The Low Hanging Fruit Mentality: Fueling Mediocrity in Nigeria


I saw a documentary on AIT a while ago. And it was on a water fountain…yes a water fountain. The Governor had apparently called for the construction of a water fountain with glowing lights. The documentary interviewed a lot of people who were impressed with what the Governor had done. Apparently, the fountain represented the amazing progress in the State. The fact that a water fountain signified progress worthy of a documentary on national television should make us sob. Likewise, the egregious TV cast of poor women/men dancing for gloating public officials over the supply of subsidized kerosene was enough to make one gnash one’s teeth. It shows that we’ve anchored ourselves to the mediocre. Our mediocre has become our zenith. We’ve essentially fallen into what I describe as the low hanging fruit mentality i.e. a complete focus on targets or goals which are easily achievable and do not require a lot of effort to the detriment of harder, but more essential targets.

One of Aesop’s fables describes a fox, who driven by hunger, tried to reach some grapes hanging high on the vine but was unable to, although he leaped with all his strength. As he went away, the fox remarked, ‘Oh, you aren’t even ripe yet! I don’t need any sour grapes.’ So to comfort himself, the fox found a way to disdain the same thing he previously strove for. Just like the fox, we’ve slowly begun to disdain those high-hanging fruits which we view as unattainable and focus on low hanging fruits.

We settle for the low-hanging fruits because we either have no idea what the high-hanging fruits look like or because it’s too painful to desire them. This adjusts our expectations downwards. We are in a position where we learn not to expect greater things and we get used to the unfortunate things. When we hear about amazing achievements being made in other countries, we shrug and go back to wishing for roads without potholes. Gradually, we begin to incorporate these downfalls into our culture. Corruption becomes normal. Then it becomes part of our culture. Just like the kidnapping, ritual killings, sexual molestation and armed robbery. This should unnerve us all. The infallibility of culture ensures that we vociferously defend most parts of it. And before long, just like how we’ve viewed corruption as ‘here to stay’, we’ll view our retrogression as cultural and immutable.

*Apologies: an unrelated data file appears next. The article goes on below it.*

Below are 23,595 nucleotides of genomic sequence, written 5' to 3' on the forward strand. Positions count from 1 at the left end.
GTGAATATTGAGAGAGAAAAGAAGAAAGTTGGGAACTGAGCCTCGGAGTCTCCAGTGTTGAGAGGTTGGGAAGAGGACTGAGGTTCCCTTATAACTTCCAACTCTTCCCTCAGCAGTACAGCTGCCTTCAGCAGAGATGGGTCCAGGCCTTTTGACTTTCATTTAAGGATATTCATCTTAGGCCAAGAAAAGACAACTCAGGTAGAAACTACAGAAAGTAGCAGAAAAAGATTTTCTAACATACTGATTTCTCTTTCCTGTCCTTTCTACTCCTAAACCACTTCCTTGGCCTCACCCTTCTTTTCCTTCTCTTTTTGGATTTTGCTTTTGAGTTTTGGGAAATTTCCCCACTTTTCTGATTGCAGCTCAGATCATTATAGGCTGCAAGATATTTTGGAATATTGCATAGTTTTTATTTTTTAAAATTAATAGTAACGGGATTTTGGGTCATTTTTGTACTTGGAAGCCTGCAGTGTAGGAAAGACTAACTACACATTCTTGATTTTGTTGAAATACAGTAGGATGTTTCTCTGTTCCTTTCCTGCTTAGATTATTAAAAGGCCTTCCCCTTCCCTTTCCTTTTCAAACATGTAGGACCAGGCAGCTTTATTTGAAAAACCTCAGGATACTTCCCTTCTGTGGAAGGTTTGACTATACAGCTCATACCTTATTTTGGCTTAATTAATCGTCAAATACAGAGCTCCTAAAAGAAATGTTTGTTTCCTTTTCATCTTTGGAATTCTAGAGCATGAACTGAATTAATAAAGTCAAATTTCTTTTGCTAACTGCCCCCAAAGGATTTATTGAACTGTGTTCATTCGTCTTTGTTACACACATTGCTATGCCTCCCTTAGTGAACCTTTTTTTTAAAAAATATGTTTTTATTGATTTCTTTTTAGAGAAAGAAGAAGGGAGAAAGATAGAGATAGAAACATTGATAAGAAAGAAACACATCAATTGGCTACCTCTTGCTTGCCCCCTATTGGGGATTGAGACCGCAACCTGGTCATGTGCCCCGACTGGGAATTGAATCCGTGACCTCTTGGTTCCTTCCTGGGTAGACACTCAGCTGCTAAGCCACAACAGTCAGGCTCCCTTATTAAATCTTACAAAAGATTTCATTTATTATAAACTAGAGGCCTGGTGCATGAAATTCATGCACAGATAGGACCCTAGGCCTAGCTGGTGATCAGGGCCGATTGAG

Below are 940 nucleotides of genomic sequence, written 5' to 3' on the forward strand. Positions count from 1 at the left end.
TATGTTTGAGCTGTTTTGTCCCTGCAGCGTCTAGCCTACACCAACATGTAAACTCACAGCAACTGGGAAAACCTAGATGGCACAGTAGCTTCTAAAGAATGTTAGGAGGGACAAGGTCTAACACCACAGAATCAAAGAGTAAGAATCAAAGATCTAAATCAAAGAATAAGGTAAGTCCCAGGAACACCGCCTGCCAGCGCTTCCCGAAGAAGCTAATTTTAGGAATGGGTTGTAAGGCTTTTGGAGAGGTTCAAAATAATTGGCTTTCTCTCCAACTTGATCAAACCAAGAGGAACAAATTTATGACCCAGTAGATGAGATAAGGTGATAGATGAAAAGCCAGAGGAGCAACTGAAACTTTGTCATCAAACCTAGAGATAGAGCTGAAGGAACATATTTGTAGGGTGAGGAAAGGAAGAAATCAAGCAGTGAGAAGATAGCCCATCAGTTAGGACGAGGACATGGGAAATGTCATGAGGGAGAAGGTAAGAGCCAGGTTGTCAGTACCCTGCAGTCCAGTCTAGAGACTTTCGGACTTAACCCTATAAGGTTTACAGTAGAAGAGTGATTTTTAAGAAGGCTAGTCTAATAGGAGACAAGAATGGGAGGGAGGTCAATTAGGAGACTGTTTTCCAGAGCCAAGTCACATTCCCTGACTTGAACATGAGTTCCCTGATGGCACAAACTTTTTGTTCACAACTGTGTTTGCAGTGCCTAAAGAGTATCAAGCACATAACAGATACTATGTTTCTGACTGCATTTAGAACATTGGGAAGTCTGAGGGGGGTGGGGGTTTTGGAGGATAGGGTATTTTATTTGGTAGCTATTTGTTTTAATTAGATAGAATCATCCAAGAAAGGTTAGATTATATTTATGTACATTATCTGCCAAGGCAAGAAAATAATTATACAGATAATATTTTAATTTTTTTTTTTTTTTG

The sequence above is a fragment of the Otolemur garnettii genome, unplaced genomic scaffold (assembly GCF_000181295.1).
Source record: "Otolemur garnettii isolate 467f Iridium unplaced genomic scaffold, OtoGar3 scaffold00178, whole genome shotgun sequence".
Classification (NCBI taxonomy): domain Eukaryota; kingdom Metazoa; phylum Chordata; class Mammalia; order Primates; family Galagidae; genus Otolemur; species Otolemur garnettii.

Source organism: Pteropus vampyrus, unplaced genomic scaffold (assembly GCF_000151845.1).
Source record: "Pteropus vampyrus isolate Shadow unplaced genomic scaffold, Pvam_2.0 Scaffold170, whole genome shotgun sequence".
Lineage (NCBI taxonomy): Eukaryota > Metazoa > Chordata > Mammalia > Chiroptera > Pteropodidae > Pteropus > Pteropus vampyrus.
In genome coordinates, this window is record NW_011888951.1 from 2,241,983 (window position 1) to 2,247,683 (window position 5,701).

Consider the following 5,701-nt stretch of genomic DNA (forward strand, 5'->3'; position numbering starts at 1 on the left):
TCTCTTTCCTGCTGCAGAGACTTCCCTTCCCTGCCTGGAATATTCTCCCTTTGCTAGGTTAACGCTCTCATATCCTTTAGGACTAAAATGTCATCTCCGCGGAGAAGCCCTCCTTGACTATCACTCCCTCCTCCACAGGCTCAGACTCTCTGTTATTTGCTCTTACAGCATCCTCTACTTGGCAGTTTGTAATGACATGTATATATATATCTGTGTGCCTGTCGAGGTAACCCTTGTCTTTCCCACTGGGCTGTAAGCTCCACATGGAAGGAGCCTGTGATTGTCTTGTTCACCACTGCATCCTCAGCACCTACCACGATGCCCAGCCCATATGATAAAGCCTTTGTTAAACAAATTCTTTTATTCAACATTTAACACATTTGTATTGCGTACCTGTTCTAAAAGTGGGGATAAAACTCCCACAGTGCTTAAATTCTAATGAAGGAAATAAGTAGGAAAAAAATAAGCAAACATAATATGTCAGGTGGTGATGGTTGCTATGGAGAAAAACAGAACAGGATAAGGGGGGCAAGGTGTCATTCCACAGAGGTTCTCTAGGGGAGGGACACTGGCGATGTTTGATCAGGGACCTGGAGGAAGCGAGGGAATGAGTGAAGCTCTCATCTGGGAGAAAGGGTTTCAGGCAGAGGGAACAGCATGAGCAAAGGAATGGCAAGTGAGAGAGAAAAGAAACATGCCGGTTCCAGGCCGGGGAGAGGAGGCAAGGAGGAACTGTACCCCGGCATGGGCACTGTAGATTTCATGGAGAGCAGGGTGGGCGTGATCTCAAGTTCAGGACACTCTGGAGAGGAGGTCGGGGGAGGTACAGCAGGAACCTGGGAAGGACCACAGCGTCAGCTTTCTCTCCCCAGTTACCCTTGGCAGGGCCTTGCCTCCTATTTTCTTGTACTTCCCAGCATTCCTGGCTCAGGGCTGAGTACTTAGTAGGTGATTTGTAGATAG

In other words, the low hanging fruit mentality desensitizes us to the retrogression of our society and keeps us constantly comparing to the worst, until we become the worst. A dozen students in Yobe were killed last week. This shakes us for a while and anchors us to that horrific incident. Unfortunately, when next 5 students are killed, it doesn’t shake us as much. After all, we’ve already witnesses twice a dozen die. Just like a student who feels comforted by a D-grade because he last got an F-grade, we’re unaware that we’re still in a state of failure.

It takes critical and honest analysis for us to realize that we’re still staring at the bottom of the tree when there’s better at the top. When a tarred road or water fountain becomes the best we expect from our Government, then we’ve been scammed by our leaders. Until Nigerians stop being impressed by low-hanging fruits and request for those that are much higher, we’ll get mediocrity, we’ll settle for mediocrity and we’ll be mediocre. Keep this in mind, no country that compares itself downwards ever moves upwards.

  • Wow! This is extremely important and rather timely. Sadly, it’s one of the many things we tend to take for granted as Nigerians. We have already accepted mediocrity as the norm and that’s why most people never push themselves to do more than they normally would. We must keep pushing and pressing. As individuals, as a country,we have amazing potentials but we just let ourselves be lured into the comfort of mediocrity. After all, it comes pretty cheaply, at almost no cost at all and does not require that we leave our comfort zone. I have often said that nothing good ever comes cheaply. The price of greatness is pretty high, if it wasn’t, there’d be no such thing as mediocrity.
    Why on earth should we celebrate a fountain in a state? Is that how lost we are as a country? Why should we celebrate one day of absolute power supply? These are questions we must ask ourselves? We should quit the “at least I better pass my neighbour” mentality and reach for the stars. There’s just so much out there we can achieve, we should stop limiting ourselves.
    Brilliant piece dear. Cheers 🙂

  • Leroy Iguma